(WXYZ) — When you talk about the coronavirus or symptoms of the illness, the need to quarantine is often mentioned. But what if you can’t? What about the population of people who have no place to call home? Where do they go?
7 Action News Reporter Andrea Isom shows how the needs of metro Detroit's homeless population are being met, and how more people are facing that harsh reality.
“(I) empathize with those in our community who struggle this way all the time," said Ryan Hertz passionately. "(Those) who are constantly challenged with what may appear to be impossible circumstances.”
Hertz is the president and CEO of Lighthouse. He and his team work tirelessly to serve the homeless and less fortunate in metro Detroit, all men, women and children. Now, the coronavirus has broadened the problem and greatly increased the need.
“We are providing emergency food right now," Hertz said. "We are continuing to provide emergency shelter. We are working with other shelters in the community, in a partnership. We don’t have the luxury to close down, we have to provide even more services than we provided before.”
They're helping people who have lost their jobs, perhaps their house. Some families who now no longer have the means to give their loved ones three meals a day.
“It’s truly life-changing for people right now," Hertz said. "And it’s put our organization, thank God, in the position where we don’t have to say no to people."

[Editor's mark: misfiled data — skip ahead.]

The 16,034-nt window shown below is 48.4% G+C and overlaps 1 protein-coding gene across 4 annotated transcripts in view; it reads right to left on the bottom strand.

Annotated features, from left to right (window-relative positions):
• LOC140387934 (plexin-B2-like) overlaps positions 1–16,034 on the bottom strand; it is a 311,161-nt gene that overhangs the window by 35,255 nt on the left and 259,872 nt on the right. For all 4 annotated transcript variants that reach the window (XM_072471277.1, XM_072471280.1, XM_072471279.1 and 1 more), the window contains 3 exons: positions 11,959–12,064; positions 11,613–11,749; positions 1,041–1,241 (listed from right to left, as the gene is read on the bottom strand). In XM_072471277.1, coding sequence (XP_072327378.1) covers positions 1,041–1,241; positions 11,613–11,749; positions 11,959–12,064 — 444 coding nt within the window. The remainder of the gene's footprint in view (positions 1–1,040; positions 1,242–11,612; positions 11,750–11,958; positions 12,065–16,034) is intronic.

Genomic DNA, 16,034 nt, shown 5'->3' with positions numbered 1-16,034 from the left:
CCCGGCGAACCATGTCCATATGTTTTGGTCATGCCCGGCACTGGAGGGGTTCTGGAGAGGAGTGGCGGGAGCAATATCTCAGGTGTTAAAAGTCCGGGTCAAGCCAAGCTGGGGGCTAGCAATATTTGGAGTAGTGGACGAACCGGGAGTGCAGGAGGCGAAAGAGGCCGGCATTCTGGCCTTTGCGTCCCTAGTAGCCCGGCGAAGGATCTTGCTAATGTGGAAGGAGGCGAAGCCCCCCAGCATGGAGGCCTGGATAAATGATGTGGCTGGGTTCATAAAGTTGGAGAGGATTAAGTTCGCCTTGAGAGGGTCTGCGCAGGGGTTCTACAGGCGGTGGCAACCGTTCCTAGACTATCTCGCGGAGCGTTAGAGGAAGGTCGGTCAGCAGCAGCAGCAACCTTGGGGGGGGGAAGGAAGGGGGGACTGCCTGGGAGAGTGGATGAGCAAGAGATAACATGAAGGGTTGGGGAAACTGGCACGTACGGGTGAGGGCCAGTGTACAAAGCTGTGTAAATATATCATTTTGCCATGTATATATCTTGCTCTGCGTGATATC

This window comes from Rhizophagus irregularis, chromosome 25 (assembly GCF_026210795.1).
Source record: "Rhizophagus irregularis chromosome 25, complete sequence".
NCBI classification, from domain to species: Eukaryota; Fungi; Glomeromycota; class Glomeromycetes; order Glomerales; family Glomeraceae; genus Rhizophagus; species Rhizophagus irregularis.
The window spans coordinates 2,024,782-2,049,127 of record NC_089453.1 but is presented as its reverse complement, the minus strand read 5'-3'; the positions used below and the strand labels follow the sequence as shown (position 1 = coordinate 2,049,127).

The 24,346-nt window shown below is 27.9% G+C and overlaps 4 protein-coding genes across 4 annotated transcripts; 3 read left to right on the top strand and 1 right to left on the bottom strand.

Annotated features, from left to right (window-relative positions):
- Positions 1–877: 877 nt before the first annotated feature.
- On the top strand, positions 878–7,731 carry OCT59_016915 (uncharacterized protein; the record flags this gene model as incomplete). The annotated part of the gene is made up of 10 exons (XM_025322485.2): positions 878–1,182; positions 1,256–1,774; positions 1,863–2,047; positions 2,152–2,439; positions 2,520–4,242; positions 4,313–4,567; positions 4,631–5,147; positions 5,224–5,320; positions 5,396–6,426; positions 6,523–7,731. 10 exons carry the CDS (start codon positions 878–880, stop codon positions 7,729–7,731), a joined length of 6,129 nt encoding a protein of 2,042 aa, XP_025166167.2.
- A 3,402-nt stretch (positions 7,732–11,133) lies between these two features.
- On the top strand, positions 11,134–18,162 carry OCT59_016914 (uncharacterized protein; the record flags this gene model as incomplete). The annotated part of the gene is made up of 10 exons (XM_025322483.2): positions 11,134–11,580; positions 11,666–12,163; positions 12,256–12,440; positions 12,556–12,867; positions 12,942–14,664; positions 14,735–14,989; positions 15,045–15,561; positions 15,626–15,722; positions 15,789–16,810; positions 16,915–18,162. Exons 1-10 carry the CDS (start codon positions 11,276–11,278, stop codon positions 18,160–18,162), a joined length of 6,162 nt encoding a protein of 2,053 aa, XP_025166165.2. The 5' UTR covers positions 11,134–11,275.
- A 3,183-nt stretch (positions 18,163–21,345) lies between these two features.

This fact is because of the continuous outpouring of support from neighbors, organizations, communities and companies.
Gardener White Furniture is one of them.
“In our case, at Gardner White we have a sideline fleet, that we might as well use for a greater purpose. So, now the white trucks that you see on the road are delivering food to families and children in need. And unfortunately, there is a lot of them and a growing number of them in our community," says Rachel Tronstein-Stewart, president of Gardner-White Furniture.
Lighthouse still needs all the help it can get in the form of food, volunteers and donations.
“It would mean a lot more if you contributed to our campaign, our emergency resources financially," Hertz said. "We can make your dollar go further, we can buy bulk wholesale food. and we can keep you safe and we can keep our volunteers safe."
Lighthouse has officially moved its food packaging facility to Oakland University. This centralized location will help better accomplish their additional mission of assisting those who need it in the midst of COVID-19 pandemic.
If everyone does a little, it will go a long way. Remember, we are stronger together!
To find out ways to help in this effort, visit lighthousemi.org.
Additional Coronavirus information and resources:
Click here for a page with resources including a COVID-19 overview from the CDC, details on cases in Michigan, a timeline of Governor Gretchen Whitmer's orders since the outbreak, coronavirus' impact on Southeast Michigan, and links to more information from the Michigan Department of Health and Human Services, the CDC and the WHO.
View a global coronavirus tracker with data from Johns Hopkins University.
Find out how you can help metro Detroit restaurants struggling during the pandemic.
See all of our Helping Each Other stories.
See complete coverage on our Coronavirus Continuing Coverage page.